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STEHOUWER v. HENNESSEY

January 11, 1994

JAMES F. STEHOUWER, Plaintiff(s),
v.
MICHAEL HENNESSEY, Sheriff, et al., Defendant(s). STEVE OLIVARES, Plaintiff(s), v. CHARLES D. MARSHALL, Warden, et al., Defendant(s).



The opinion of the court was delivered by: WALKER

 On May 25, 1993, the court issued an order in each of the above-captioned civil rights cases requiring plaintiffs to pay a partial filing fee or, in the alternative, to show cause why partial payment should not be required. On July 16, 1993, plaintiffs' counsel made a special appearance before the court, solely for the purpose of challenging the partial fee requirement. In plaintiffs' response to the order to show cause, they argued that a partial filing fee is unauthorized and, in any case, is inappropriate in their respective cases. Although defendants had not yet been served, the court invited them to submit memoranda on the issue. Plaintiffs replied, and oral argument was heard by the court. The court then awaited the Ninth Circuit's decision in Alexander v Carson Adult High School, 9 F.3d 1448, 1993 U.S. App. LEXIS 30947 (9th Cir 1993).

 For the reasons discussed below, plaintiffs are hereby ORDERED to pay partial filing fees as set forth in this order.

 I

 Litigants in the federal courts receive a substantial subsidy from taxpayers. Although data for the entire federal court system are apparently unavailable, figures from the operation of the Northern District of California are nonetheless illustrative of this point. And because the experience of the Northern District is likely to be typical of that of other districts, it appears probable that federal litigation as a whole is primarily funded by tax revenues.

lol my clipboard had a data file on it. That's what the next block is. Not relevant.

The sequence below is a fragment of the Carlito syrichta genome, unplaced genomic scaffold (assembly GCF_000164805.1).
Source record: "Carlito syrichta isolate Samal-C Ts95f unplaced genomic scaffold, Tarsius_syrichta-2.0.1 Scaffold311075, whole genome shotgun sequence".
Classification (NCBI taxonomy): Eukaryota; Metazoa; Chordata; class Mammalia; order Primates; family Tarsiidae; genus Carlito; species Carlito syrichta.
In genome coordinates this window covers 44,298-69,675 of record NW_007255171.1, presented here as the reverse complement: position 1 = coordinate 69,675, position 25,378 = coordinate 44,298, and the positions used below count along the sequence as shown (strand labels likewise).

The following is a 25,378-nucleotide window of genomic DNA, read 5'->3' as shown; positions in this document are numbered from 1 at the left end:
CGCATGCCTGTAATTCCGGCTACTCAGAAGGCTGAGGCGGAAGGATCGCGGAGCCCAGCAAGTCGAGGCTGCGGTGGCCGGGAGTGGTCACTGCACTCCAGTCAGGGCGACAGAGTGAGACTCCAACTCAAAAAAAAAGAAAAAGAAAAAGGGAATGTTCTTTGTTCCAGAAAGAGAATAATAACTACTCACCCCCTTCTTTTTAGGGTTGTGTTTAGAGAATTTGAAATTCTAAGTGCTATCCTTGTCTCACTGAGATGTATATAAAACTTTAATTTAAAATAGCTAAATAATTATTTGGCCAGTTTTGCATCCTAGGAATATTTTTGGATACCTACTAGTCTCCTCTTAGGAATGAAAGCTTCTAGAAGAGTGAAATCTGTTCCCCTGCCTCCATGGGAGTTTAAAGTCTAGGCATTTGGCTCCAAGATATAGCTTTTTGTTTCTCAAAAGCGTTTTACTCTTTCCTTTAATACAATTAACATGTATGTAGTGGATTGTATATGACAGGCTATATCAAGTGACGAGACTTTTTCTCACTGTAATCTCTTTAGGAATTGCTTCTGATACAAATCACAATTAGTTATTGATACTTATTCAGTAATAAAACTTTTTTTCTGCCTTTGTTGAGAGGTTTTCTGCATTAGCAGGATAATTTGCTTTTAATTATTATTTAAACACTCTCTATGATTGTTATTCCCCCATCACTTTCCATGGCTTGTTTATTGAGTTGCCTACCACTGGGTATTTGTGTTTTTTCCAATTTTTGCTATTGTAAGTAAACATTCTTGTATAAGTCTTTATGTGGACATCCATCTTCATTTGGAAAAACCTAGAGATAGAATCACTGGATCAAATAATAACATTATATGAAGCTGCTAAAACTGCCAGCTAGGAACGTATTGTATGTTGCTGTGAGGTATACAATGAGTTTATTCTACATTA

The total operating expenses of this district for the twelve months ended September 30, 1993, were $ 22.75 million. *fn1" Assuming that two-thirds of these services were devoted to civil cases, *fn2" approximately $ 15.24 million of these expenses can be attributed to the civil docket. During the same fiscal year, the court received and deposited into the Treasury approximately $ 445,000 in civil filing fees. This revenue, along with other fees authorized 28 U.S.C. § 1915(b), defrays only about 3% of the expenses associated with civil suits. Given that 5,530 civil suits were filed during the above fiscal year, the expense per civil case amounts to almost $ 2,800.

 Many potential litigants do not possess sufficient liquid funds to pay the $ 120 filing fee necessary to receive this subsidy. *fn3" Because of the possibility that some of these potential litigants may have colorable federal claims, Congress has delegated to the district courts the authority to enlarge the already substantial subsidy afforded by § 1914 even further. Specifically, a litigant "who makes affidavit that he is unable to pay such costs or give security therefor" is permitted to proceed without prepaying the filing fee. 28 U.S.C. § 1915(a). It is not clear, however, why Congress has conferred upon individual judges the power to augment the § 1914 litigation subsidy in this manner. Nor is it clear why Congress did not specify or limit the amount of taxpayers' money that could be devoted to the § 1915 supplemental subsidy. This is particularly puzzling given that Congress does limit the § 1914 subsidy, by setting the courts' annual appropriations and prohibiting them from collecting additional revenues. 28 U.S.C. § 1914(b). Given that Congress itself appropriates funds for the § 1915 subsidy, Congress has essentially given the federal courts an unlimited budget.